Adoption can be one of the most rewarding experiences for couples or single parents. Adopted children enrich the families they join in so many ways, and the joy of successfully completing the adoption process and welcoming a new member into the family is beyond compare. Adopting a child is wrought with challenges, however, and it is important to have an experienced family law attorney by your side to skillfully guide you through the process.

At Law Offices of Tina Sharma, we are passionate about helping families grow through the adoption process. Our founder, attorney Tina Sharma, adopted her son from India, and she has first-hand knowledge of the common issues involved with both inter-country and domestic adoptions. Our firm has in-depth experience not only with the local family courts in and around Washington D.C., but also with the complexities involved when adoption and immigration law intersect.


Types of Adoption

There are several different circumstances under which an adoption can occur. These include:

  • Domestic Adoptions
  • Independent Adoptions
  • Agency Adoptions
  • Interstate Adoptions
  • Inter-Country Adoptions
  • Open Adoptions
  • Relative Adoptions
  • Stepparent Adoptions
  • Co-Parent (two unmarried individual) Adoptions
  • Foster Parent Adoptions
  • Adult Adoptions

Most adoptions are not contested. However, there are instances when the adoption (or some issues therein) are contested. Whichever the case, the rights of the biological parent(s), adoptive parent(s) and the child must all be addressed, and the best interest of the child is always the primary consideration.

Local Adoptions

Because there is usually only one jurisdiction involved, local family court adoptions are the simplest and easiest to complete. To be eligible, you must be 21 years of age or older, have sufficient financial resources, and complete a home study that includes an extensive background check. In the District of Columbia, you are also required to complete a minimum of 30 hours of training. The overall domestic adoption process can take anywhere from several months to a year or longer to complete. This depends largely on the type of adoption you are doing. For example, if you are going through an agency, you may have an extended waiting period to be matched with a child. On the other hand, if you already know the child you want to adopt (as with a relative adoption, stepparent adoption, or independent “direct placement” adoption), the process can be faster.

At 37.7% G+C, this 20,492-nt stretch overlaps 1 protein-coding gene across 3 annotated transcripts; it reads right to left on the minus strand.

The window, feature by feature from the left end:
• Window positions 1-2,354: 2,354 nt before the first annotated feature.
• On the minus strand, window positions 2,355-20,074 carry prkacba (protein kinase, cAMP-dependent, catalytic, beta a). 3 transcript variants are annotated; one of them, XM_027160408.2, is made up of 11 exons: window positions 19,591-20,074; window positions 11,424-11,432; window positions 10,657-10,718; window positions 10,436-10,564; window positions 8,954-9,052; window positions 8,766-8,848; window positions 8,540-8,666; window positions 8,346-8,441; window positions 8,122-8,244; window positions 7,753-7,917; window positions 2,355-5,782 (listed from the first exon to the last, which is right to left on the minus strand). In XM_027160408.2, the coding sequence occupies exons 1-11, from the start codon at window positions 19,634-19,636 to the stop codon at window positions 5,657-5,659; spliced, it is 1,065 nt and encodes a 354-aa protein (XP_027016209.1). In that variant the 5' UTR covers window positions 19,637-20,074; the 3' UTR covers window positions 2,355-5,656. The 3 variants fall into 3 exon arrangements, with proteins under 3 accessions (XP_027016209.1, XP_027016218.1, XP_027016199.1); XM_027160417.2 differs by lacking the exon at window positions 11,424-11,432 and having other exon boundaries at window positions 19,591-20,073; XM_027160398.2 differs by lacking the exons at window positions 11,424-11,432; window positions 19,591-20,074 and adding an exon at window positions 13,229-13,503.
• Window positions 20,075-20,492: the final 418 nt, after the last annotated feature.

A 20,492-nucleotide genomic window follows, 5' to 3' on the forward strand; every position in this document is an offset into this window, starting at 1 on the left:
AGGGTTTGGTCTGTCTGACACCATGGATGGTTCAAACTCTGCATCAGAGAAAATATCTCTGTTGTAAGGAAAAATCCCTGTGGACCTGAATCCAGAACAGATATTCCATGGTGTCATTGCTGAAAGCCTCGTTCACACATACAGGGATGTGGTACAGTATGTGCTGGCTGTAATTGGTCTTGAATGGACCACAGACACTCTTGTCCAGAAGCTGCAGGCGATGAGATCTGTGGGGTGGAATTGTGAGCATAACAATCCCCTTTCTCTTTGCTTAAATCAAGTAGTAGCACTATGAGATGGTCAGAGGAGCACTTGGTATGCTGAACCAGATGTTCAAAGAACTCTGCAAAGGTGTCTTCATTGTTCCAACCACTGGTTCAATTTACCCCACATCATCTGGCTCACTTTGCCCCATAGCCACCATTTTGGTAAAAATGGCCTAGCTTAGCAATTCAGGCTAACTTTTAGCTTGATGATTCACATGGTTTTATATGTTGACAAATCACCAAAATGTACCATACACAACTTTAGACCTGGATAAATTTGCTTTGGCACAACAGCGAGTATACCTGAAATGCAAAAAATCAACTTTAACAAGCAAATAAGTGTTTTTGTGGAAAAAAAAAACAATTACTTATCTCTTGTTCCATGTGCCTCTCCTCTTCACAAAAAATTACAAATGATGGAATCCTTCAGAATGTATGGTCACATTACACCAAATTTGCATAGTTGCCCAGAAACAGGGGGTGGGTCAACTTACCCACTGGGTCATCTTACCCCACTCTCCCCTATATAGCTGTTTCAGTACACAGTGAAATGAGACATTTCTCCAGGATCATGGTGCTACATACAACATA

Inter-Country Adoptions

Adopting internationally is far more complex than going through domestic channels because there are multiple jurisdictions and numerous governing laws, regulations, and even an international treaty. The U.S. is one of roughly 90 countries that are signatories to the Hague Convention on Intercountry Adoption. There are also several other countries that have not yet signed on to the Hague Convention. When adopting from another Hague Convention signatory, adoptive parents must go through a Hague-accredited adoption agency and comply fully with all Hague procedures. If adopting from a non-Hague signatory, there are different sets of requirements and the process is still quite complicated.

At Law Offices of Tina Sharma, our practice is focused exclusively on immigration and family law. Our extensive knowledge of how these two areas of law intertwine (and how the law is practically applied) gives us unique insights for prospective adoptive parents, particularly those who want to adopt a child from another country. It is our goal to help you avoid the common adoption pitfalls and ensure the legal process is as smooth and seamless as possible. If you are considering adopting either domestically or internationally, contact our office today at (202) 329-6556 for a personalized consultation. We will conduct an extensive assessment of your needs and goals and review all your available options.

Law Offices of Tina Sharma provides skilled representation for all types of adoptions in the Washington, D.C. metro area and Maryland; including the communities of Rockville, Gaithersburg, Silver Spring, College Park, Germantown, Frederick, Hyattsville, Bowie, Annapolis, Montgomery County and Prince George’s County.


What happens if my stepchild's biological parent contests the adoption

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